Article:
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HMS Powerful was a 74-gun third rate ship of the line of the Royal Navy, launched on 3 April 1783 at Blackwall Yard, London.[1]

History
Royal Navy EnsignUK
Name: HMS Powerful
Ordered: 8 July 1780
Builder: Perry, Blackwall Yard
Laid down: April 1781
Launched: 3 April 1783
Fate: Broken up, 1812
General characteristics [1]
Class and type: Elizabeth-class ship of the line
Tons burthen: 1627 (bm)
Length: 168 ft 6 in (51.36 m) (gundeck)
Beam: 46 ft (14 m)
Depth of hold: 19 ft 9 in (6.02 m)
Propulsion: Sails
Sail plan: Full rigged ship
Armament:
  • Gundeck: 28 × 32-pounder guns
  • Upper gundeck: 28 × 18-pounder guns
  • QD: 14 × 9-pounder guns
  • Fc: 4 × 9-pounder guns

By 1785, her crew included John Lyddiard, an American prisoner of war forcibly enlisted into the Royal Navy in 1778, during the American Revolutionary War. In July 1785, Lyddiard wrote to the United States ambassador to Britain, John Adams, to secure Lyddiard's release.[2] In response to an appeal by Adams, the British government ordered the release of Lyddiard.[3]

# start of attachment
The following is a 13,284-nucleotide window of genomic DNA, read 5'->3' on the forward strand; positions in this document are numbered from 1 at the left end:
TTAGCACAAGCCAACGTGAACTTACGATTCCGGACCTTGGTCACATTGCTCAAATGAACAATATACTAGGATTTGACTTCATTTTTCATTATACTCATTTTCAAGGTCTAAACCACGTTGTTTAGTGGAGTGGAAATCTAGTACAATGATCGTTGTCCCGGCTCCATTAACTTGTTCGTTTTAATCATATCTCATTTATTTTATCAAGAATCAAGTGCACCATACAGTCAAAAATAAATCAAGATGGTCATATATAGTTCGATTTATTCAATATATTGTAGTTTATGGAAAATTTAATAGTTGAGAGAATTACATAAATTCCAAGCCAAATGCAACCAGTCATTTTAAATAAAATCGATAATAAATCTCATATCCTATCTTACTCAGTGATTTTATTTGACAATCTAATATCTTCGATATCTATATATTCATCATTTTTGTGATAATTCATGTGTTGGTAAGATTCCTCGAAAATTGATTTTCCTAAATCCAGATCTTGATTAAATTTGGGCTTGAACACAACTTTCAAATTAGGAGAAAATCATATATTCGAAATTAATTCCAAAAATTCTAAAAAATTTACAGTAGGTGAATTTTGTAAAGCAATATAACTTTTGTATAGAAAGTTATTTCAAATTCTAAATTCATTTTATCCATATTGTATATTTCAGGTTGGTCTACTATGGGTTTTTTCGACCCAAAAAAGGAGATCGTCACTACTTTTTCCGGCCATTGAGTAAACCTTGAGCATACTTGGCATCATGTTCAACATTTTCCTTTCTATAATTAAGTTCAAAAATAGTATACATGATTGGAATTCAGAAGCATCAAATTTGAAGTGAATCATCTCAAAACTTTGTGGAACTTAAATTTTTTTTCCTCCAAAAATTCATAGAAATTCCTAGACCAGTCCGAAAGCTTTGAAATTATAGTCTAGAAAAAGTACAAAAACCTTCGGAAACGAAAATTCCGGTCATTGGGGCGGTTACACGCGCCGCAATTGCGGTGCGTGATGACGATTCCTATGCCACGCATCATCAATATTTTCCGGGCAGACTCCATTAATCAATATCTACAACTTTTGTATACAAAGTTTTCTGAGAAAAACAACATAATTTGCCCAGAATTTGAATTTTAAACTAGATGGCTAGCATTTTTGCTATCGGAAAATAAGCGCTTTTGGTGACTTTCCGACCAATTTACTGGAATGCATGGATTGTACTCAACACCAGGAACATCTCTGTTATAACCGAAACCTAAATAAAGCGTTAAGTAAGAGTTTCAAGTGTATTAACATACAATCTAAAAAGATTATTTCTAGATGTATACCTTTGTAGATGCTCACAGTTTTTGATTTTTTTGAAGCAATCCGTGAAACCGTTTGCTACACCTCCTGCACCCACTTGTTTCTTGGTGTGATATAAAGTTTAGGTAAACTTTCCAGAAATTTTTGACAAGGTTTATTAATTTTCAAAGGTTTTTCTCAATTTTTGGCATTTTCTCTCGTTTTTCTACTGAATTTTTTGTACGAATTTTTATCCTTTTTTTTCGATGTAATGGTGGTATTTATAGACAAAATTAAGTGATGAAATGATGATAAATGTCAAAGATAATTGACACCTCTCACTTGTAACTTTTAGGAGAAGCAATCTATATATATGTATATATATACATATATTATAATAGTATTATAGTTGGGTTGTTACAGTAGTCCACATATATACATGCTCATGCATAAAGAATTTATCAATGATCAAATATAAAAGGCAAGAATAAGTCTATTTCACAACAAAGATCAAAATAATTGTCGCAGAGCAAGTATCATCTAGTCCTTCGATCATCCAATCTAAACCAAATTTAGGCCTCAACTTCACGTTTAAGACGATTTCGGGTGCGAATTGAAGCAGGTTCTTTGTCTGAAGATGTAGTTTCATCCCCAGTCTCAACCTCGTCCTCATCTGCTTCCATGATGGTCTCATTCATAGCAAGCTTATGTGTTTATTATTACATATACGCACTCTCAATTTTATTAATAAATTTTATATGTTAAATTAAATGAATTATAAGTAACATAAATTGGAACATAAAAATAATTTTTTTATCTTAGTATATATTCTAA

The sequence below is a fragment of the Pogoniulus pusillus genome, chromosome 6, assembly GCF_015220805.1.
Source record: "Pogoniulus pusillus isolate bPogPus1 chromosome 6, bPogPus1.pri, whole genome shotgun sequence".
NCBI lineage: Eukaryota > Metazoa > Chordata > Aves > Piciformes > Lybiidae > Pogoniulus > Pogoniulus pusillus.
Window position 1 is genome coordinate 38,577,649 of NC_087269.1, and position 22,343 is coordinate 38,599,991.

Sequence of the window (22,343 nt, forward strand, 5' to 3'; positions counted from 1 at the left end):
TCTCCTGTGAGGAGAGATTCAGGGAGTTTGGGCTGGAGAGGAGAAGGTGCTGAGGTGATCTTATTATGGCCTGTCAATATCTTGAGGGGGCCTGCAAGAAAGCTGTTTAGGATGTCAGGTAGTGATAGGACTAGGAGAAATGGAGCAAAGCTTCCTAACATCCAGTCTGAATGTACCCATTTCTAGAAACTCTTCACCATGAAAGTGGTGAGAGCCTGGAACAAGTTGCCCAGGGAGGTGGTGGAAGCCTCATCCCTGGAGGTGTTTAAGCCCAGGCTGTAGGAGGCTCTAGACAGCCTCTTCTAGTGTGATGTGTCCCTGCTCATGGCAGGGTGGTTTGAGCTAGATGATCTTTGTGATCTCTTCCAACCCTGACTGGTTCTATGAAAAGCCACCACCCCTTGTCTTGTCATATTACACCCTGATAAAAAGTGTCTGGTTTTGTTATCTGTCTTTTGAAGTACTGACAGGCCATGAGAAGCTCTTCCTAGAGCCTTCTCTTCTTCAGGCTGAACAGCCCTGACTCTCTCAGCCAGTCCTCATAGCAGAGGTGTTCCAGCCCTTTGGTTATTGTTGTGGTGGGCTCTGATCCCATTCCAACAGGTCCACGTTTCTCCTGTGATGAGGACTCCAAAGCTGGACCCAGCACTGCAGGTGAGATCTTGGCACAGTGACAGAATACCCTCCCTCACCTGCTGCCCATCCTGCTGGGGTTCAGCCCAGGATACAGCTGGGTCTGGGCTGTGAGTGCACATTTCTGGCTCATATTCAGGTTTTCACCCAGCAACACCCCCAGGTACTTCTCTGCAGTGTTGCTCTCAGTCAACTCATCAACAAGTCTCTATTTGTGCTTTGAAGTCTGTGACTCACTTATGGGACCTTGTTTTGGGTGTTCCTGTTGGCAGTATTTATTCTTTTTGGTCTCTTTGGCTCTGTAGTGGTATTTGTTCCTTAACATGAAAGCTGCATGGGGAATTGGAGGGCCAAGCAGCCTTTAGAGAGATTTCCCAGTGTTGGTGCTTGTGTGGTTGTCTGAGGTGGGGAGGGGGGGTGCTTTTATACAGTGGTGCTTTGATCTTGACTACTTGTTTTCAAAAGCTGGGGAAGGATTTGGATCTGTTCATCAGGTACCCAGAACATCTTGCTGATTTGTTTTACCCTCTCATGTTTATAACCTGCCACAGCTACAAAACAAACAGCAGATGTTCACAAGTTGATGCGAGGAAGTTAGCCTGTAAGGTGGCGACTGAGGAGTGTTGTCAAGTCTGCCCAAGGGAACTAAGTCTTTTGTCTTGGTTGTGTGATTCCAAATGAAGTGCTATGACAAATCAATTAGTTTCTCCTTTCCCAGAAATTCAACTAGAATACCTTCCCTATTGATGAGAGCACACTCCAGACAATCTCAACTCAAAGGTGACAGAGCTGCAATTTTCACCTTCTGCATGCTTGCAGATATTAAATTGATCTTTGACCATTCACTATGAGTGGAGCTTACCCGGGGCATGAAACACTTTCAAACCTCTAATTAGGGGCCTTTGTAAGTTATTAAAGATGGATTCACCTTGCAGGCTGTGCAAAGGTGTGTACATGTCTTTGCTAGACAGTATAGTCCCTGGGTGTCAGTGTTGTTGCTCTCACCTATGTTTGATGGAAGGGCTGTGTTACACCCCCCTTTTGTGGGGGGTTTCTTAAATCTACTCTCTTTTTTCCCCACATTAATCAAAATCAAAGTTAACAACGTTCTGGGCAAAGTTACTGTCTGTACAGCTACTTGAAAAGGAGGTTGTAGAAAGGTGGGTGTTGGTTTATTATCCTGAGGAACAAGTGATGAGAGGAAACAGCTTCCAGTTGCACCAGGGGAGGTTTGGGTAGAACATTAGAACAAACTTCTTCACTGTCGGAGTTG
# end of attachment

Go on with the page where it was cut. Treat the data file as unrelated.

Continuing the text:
Found in Jamaica ,Port Royal 12th May 1794 with half her crew buried.

In 1805 the ship arrived too late to take part in the Battle of Trafalgar but was then detached to reinforce the East India squadron. On 13 June 1806 she captured the French privateer Henriette off Trincomalee, Sri Lanka. At the Action of 9 July 1806, disguised as an East Indiaman and together with the sloop Rattlesnake, she captured the privateer Bellone, which had been a serious threat to British trade.[4]

She was broken up in 1812.[1]

Citations and notesEdit

  1. ^ a b c Lavery, Ships of the Line vol.1, p179.
  2. ^ John Lyddiard to John Adams, 20 July 1785, Founders Online, National Archives, https://founders.archives.gov/documents/Adams/06-17-02-0143. [Original source: The Adams Papers, Papers of John Adams, vol. 17, April–November 1785, ed. Gregg L. Lint, C. James Taylor, Sara Georgini, Hobson Woodward, Sara B. Sikes, Amanda A. Mathews, and Sara Martin. Cambridge, MA: Harvard University Press, 2014, pp. 261–262.]
  3. ^ https://founders.archives.gov/documents/Adams/06-17-02-0275#ADMS-06-17-02-0275-fn-0002
  4. ^ http://www.parishofwanstead.org/ParishOld.htm

ReferencesEdit

  • Lavery, Brian (2003) The Ship of the Line - Volume 1: The development of the battlefleet 1650-1850. Conway Maritime Press. ISBN 0-85177-252-8.